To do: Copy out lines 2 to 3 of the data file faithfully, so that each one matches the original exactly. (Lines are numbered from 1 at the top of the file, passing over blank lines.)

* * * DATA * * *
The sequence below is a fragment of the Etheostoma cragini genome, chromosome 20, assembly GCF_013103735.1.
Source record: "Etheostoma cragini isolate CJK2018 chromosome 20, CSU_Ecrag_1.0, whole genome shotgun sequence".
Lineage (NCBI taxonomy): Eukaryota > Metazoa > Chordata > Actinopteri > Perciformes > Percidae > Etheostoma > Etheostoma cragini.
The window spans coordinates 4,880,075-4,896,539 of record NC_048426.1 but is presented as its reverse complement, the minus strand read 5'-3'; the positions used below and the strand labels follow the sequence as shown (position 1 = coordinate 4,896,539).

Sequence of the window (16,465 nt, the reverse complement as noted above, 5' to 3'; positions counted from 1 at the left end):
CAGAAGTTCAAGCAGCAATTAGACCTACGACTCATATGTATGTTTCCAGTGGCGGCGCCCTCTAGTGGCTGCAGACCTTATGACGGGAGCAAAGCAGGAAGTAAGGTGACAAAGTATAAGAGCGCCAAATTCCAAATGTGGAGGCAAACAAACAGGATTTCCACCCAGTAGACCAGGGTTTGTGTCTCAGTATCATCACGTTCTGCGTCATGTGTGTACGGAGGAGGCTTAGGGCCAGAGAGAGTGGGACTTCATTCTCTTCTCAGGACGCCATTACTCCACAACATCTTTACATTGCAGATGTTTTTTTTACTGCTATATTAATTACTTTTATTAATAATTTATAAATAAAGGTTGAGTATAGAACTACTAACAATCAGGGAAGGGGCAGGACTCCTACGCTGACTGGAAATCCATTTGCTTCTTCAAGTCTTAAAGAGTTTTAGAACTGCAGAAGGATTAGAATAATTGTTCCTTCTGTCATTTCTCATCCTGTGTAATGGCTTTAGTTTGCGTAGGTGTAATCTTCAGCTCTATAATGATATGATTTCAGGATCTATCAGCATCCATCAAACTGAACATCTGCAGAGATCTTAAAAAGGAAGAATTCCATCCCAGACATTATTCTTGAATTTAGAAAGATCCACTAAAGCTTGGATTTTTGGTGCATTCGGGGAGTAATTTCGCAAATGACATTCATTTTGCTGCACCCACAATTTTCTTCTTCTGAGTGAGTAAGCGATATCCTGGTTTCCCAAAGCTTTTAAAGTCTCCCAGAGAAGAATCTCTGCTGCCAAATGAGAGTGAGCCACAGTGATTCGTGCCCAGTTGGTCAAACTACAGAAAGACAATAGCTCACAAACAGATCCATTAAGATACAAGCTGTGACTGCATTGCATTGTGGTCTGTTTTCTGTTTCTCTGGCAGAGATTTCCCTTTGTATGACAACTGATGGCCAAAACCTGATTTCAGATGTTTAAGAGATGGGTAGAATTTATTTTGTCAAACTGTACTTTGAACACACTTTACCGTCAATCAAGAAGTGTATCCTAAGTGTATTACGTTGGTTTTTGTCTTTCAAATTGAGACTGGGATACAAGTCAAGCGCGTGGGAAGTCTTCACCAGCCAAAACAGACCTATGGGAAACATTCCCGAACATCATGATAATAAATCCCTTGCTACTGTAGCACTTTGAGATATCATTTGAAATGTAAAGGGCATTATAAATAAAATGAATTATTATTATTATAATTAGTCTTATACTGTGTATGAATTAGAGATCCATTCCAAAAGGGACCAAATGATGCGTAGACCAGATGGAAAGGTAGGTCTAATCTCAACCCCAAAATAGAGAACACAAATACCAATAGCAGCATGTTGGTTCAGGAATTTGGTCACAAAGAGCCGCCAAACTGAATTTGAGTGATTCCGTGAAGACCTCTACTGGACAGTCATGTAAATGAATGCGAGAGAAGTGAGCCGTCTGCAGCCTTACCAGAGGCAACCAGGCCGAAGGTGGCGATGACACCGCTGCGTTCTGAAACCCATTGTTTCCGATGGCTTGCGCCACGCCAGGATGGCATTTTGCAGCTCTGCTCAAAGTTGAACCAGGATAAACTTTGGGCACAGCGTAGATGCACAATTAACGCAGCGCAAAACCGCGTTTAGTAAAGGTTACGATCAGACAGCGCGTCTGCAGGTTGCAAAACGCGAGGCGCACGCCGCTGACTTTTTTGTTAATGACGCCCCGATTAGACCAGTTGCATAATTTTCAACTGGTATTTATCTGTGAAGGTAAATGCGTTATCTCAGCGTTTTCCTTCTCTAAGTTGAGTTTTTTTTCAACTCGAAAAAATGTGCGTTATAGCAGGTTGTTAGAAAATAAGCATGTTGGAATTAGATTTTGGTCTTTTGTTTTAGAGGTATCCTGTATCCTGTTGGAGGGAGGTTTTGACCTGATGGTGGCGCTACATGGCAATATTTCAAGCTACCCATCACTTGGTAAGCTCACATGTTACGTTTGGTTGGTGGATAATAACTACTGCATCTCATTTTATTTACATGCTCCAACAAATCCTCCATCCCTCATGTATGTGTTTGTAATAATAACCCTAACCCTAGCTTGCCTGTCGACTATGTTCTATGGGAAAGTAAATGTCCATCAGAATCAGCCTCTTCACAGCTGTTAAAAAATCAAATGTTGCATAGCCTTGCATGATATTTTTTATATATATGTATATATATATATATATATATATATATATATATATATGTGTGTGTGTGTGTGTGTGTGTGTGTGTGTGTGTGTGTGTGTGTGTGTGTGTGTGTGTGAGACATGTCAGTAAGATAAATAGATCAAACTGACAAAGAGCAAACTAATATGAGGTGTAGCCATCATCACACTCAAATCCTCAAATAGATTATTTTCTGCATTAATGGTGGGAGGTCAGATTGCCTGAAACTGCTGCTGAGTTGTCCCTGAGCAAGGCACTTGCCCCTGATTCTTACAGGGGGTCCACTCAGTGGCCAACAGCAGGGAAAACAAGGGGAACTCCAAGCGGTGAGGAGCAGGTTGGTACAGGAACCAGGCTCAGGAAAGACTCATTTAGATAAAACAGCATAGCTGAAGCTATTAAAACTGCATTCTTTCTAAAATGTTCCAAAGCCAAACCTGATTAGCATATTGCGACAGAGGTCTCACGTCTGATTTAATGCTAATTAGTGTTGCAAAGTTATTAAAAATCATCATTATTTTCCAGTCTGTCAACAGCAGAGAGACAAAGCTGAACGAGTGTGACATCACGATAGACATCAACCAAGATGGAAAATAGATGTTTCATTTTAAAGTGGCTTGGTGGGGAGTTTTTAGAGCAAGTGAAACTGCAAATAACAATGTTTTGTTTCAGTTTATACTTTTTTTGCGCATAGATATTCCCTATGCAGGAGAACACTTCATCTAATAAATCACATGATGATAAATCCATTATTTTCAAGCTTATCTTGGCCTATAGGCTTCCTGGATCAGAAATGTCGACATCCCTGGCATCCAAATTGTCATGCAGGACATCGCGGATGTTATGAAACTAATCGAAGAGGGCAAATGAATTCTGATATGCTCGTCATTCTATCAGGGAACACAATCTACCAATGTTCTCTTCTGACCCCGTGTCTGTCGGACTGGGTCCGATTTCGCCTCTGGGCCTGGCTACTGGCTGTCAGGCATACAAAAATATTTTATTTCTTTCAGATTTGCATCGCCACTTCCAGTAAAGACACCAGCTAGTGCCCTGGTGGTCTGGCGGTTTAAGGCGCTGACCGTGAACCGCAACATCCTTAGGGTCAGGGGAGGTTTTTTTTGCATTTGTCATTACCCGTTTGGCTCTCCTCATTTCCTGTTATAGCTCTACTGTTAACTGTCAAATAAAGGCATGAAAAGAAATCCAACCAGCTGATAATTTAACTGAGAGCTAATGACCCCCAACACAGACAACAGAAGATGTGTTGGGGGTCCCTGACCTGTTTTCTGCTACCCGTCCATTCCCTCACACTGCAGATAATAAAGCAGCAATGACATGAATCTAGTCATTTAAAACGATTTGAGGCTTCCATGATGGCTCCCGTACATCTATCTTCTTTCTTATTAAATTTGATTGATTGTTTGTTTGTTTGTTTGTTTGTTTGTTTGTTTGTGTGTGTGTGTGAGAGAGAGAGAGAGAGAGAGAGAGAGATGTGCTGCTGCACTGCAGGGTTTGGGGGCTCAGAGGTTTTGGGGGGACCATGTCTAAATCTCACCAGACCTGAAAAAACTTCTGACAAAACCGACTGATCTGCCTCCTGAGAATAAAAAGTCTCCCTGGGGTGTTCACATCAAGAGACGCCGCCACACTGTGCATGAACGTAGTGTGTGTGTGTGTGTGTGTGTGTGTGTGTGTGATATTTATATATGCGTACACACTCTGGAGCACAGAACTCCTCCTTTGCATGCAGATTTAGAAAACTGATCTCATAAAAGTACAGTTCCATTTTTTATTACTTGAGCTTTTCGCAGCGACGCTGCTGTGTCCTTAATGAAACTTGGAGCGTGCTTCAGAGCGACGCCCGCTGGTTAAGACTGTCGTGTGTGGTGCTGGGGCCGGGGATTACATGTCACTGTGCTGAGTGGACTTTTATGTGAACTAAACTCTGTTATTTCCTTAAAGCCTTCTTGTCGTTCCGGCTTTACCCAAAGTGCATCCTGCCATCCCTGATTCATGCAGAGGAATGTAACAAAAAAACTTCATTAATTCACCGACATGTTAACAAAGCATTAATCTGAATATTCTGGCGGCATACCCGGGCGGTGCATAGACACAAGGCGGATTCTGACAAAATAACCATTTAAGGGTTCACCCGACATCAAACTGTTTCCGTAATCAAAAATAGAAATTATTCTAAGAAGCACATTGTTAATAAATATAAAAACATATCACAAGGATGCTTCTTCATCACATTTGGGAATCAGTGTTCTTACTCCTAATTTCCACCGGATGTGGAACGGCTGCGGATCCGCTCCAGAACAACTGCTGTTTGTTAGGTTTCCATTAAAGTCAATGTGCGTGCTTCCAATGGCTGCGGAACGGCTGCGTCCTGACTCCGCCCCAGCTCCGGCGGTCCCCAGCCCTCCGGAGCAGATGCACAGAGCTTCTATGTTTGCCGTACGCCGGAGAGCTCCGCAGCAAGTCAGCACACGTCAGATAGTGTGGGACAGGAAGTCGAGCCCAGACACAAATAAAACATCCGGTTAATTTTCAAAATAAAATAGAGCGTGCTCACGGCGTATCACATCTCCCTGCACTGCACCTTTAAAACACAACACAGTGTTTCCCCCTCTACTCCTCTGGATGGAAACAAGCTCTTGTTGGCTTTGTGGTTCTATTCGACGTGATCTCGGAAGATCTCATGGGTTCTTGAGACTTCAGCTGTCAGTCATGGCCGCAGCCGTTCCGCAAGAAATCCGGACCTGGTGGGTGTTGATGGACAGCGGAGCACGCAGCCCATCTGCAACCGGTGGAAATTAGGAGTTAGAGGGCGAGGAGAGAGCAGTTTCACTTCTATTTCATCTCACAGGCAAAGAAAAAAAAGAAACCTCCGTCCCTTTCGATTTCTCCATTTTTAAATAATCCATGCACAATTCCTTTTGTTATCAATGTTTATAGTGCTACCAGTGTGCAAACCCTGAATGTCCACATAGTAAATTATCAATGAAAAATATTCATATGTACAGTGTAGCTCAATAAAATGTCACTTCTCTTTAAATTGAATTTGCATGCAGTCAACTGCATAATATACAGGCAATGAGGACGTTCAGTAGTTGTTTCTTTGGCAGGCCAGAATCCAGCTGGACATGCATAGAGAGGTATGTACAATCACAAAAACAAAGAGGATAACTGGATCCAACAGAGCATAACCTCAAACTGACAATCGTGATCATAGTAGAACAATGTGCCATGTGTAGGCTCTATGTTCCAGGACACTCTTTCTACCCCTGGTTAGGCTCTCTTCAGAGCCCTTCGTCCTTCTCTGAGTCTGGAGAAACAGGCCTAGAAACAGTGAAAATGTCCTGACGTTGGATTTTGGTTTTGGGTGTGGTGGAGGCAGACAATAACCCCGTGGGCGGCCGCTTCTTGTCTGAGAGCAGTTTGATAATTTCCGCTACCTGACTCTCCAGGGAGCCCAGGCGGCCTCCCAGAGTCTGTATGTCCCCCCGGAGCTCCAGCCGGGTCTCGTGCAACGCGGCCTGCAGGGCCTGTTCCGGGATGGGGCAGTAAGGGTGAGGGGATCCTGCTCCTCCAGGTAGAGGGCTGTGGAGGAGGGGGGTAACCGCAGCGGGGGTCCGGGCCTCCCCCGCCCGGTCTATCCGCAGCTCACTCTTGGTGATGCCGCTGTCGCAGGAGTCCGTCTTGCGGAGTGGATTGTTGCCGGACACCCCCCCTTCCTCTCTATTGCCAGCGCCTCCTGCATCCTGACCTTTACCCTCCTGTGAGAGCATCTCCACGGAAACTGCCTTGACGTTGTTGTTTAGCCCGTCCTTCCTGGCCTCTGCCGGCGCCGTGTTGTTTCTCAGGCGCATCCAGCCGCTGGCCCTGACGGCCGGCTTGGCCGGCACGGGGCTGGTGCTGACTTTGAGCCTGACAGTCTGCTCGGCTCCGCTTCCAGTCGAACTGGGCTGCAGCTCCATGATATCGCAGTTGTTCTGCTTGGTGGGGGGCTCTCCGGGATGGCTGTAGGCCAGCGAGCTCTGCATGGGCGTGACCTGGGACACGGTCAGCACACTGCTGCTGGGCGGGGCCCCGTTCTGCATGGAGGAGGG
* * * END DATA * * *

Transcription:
Source record: "Etheostoma cragini isolate CJK2018 chromosome 20, CSU_Ecrag_1.0, whole genome shotgun sequence".
Lineage (NCBI taxonomy): Eukaryota > Metazoa > Chordata > Actinopteri > Perciformes > Percidae > Etheostoma > Etheostoma cragini.